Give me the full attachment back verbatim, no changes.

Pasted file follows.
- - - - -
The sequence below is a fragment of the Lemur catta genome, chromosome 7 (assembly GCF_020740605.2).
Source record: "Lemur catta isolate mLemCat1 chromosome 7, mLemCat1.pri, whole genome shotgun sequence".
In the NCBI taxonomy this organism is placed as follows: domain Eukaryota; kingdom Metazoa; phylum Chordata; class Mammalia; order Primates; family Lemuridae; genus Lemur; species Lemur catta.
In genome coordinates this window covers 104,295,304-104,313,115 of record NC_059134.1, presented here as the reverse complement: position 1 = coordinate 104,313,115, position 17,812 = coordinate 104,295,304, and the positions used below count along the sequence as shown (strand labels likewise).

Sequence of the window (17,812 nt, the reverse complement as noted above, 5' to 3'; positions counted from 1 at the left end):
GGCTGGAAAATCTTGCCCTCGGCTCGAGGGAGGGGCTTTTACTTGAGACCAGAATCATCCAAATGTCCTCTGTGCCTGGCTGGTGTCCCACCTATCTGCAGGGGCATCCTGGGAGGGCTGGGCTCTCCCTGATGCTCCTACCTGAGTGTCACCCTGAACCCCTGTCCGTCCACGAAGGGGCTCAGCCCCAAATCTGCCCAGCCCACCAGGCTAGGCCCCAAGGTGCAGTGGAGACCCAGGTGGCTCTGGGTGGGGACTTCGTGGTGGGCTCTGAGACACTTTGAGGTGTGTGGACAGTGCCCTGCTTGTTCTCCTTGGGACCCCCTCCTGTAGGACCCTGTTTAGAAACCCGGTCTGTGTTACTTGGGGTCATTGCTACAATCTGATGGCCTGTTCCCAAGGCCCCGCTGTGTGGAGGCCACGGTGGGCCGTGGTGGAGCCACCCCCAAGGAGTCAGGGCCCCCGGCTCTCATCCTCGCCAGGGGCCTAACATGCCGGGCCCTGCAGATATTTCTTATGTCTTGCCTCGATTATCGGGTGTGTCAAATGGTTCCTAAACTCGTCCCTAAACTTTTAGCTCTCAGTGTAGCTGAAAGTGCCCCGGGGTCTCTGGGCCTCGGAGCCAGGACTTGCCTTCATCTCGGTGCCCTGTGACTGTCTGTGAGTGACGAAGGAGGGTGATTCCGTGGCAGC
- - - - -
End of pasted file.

The sequence below is a fragment of the Lemur catta genome, chromosome 7 (assembly GCF_020740605.2).
Source record: "Lemur catta isolate mLemCat1 chromosome 7, mLemCat1.pri, whole genome shotgun sequence".
In the NCBI taxonomy this organism is placed as follows: domain Eukaryota; kingdom Metazoa; phylum Chordata; class Mammalia; order Primates; family Lemuridae; genus Lemur; species Lemur catta.
In genome coordinates this window covers 104,295,304-104,313,115 of record NC_059134.1, presented here as the reverse complement: position 1 = coordinate 104,313,115, position 17,812 = coordinate 104,295,304, and the positions used below count along the sequence as shown (strand labels likewise).

Sequence of the window (17,812 nt, the reverse complement as noted above, 5' to 3'; positions counted from 1 at the left end):
GGCTGGAAAATCTTGCCCTCGGCTCGAGGGAGGGGCTTTTACTTGAGACCAGAATCATCCAAATGTCCTCTGTGCCTGGCTGGTGTCCCACCTATCTGCAGGGGCATCCTGGGAGGGCTGGGCTCTCCCTGATGCTCCTACCTGAGTGTCACCCTGAACCCCTGTCCGTCCACGAAGGGGCTCAGCCCCAAATCTGCCCAGCCCACCAGGCTAGGCCCCAAGGTGCAGTGGAGACCCAGGTGGCTCTGGGTGGGGACTTCGTGGTGGGCTCTGAGACACTTTGAGGTGTGTGGACAGTGCCCTGCTTGTTCTCCTTGGGACCCCCTCCTGTAGGACCCTGTTTAGAAACCCGGTCTGTGTTACTTGGGGTCATTGCTACAATCTGATGGCCTGTTCCCAAGGCCCCGCTGTGTGGAGGCCACGGTGGGCCGTGGTGGAGCCACCCCCAAGGAGTCAGGGCCCCCGGCTCTCATCCTCGCCAGGGGCCTAACATGCCGGGCCCTGCAGATATTTCTTATGTCTTGCCTCGATTATCGGGTGTGTCAAATGGTTCCTAAACTCGTCCCTAAACTTTTAGCTCTCAGTGTAGCTGAAAGTGCCCCGGGGTCTCTGGGCCTCGGAGCCAGGACTTGCCTTCATCTCGGTGCCCTGTGACTGTCTGTGAGTGACGAAGGAGGGTGATTCCGTGGCAGC